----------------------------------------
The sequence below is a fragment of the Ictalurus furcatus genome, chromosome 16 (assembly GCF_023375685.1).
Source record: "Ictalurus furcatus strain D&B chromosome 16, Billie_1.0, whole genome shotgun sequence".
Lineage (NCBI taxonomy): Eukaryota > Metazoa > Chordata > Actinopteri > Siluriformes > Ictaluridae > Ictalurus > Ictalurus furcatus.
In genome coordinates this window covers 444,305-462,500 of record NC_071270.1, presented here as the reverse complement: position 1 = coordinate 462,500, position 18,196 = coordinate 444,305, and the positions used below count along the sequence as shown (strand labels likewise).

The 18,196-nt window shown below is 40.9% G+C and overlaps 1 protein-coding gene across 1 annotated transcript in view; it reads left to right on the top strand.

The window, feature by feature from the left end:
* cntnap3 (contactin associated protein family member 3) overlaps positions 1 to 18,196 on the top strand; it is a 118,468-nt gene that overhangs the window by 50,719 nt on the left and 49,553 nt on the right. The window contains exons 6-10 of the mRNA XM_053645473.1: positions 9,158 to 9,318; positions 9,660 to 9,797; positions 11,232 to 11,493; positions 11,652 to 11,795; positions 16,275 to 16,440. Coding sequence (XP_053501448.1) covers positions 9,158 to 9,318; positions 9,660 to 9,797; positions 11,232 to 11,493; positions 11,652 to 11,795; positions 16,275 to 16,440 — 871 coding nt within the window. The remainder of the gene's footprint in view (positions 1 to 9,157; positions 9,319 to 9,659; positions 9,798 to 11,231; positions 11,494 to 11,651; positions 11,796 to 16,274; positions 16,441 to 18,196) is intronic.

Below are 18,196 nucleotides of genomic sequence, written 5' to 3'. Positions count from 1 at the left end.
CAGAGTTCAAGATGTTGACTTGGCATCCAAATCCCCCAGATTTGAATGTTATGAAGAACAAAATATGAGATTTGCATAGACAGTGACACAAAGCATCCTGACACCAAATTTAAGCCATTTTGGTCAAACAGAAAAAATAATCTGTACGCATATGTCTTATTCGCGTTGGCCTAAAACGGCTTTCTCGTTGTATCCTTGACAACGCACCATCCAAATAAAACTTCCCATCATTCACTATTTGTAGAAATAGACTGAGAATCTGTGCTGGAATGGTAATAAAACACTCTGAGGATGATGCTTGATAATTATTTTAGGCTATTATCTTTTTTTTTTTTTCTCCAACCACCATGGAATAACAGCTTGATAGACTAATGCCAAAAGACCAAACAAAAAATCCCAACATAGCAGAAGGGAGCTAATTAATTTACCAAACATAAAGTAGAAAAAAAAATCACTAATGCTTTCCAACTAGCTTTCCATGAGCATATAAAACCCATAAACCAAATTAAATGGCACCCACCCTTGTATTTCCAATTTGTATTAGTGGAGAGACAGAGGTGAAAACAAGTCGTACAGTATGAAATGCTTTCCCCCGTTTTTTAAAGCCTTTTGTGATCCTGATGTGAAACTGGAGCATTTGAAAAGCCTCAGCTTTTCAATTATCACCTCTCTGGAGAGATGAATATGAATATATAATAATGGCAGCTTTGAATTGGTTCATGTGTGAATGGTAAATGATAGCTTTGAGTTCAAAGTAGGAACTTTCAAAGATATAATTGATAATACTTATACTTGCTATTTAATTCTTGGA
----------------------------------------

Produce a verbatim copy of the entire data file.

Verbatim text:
The sequence below is a fragment of the Ictalurus furcatus genome, chromosome 16 (assembly GCF_023375685.1).
Source record: "Ictalurus furcatus strain D&B chromosome 16, Billie_1.0, whole genome shotgun sequence".
Lineage (NCBI taxonomy): Eukaryota > Metazoa > Chordata > Actinopteri > Siluriformes > Ictaluridae > Ictalurus > Ictalurus furcatus.
In genome coordinates this window covers 444,305-462,500 of record NC_071270.1, presented here as the reverse complement: position 1 = coordinate 462,500, position 18,196 = coordinate 444,305, and the positions used below count along the sequence as shown (strand labels likewise).

The 18,196-nt window shown below is 40.9% G+C and overlaps 1 protein-coding gene across 1 annotated transcript in view; it reads left to right on the top strand.

The window, feature by feature from the left end:
* cntnap3 (contactin associated protein family member 3) overlaps positions 1 to 18,196 on the top strand; it is a 118,468-nt gene that overhangs the window by 50,719 nt on the left and 49,553 nt on the right. The window contains exons 6-10 of the mRNA XM_053645473.1: positions 9,158 to 9,318; positions 9,660 to 9,797; positions 11,232 to 11,493; positions 11,652 to 11,795; positions 16,275 to 16,440. Coding sequence (XP_053501448.1) covers positions 9,158 to 9,318; positions 9,660 to 9,797; positions 11,232 to 11,493; positions 11,652 to 11,795; positions 16,275 to 16,440 — 871 coding nt within the window. The remainder of the gene's footprint in view (positions 1 to 9,157; positions 9,319 to 9,659; positions 9,798 to 11,231; positions 11,494 to 11,651; positions 11,796 to 16,274; positions 16,441 to 18,196) is intronic.

Below are 18,196 nucleotides of genomic sequence, written 5' to 3'. Positions count from 1 at the left end.
CAGAGTTCAAGATGTTGACTTGGCATCCAAATCCCCCAGATTTGAATGTTATGAAGAACAAAATATGAGATTTGCATAGACAGTGACACAAAGCATCCTGACACCAAATTTAAGCCATTTTGGTCAAACAGAAAAAATAATCTGTACGCATATGTCTTATTCGCGTTGGCCTAAAACGGCTTTCTCGTTGTATCCTTGACAACGCACCATCCAAATAAAACTTCCCATCATTCACTATTTGTAGAAATAGACTGAGAATCTGTGCTGGAATGGTAATAAAACACTCTGAGGATGATGCTTGATAATTATTTTAGGCTATTATCTTTTTTTTTTTTTCTCCAACCACCATGGAATAACAGCTTGATAGACTAATGCCAAAAGACCAAACAAAAAATCCCAACATAGCAGAAGGGAGCTAATTAATTTACCAAACATAAAGTAGAAAAAAAAATCACTAATGCTTTCCAACTAGCTTTCCATGAGCATATAAAACCCATAAACCAAATTAAATGGCACCCACCCTTGTATTTCCAATTTGTATTAGTGGAGAGACAGAGGTGAAAACAAGTCGTACAGTATGAAATGCTTTCCCCCGTTTTTTAAAGCCTTTTGTGATCCTGATGTGAAACTGGAGCATTTGAAAAGCCTCAGCTTTTCAATTATCACCTCTCTGGAGAGATGAATATGAATATATAATAATGGCAGCTTTGAATTGGTTCATGTGTGAATGGTAAATGATAGCTTTGAGTTCAAAGTAGGAACTTTCAAAGATATAATTGATAATACTTATACTTGCTATTTAATTCTTGGA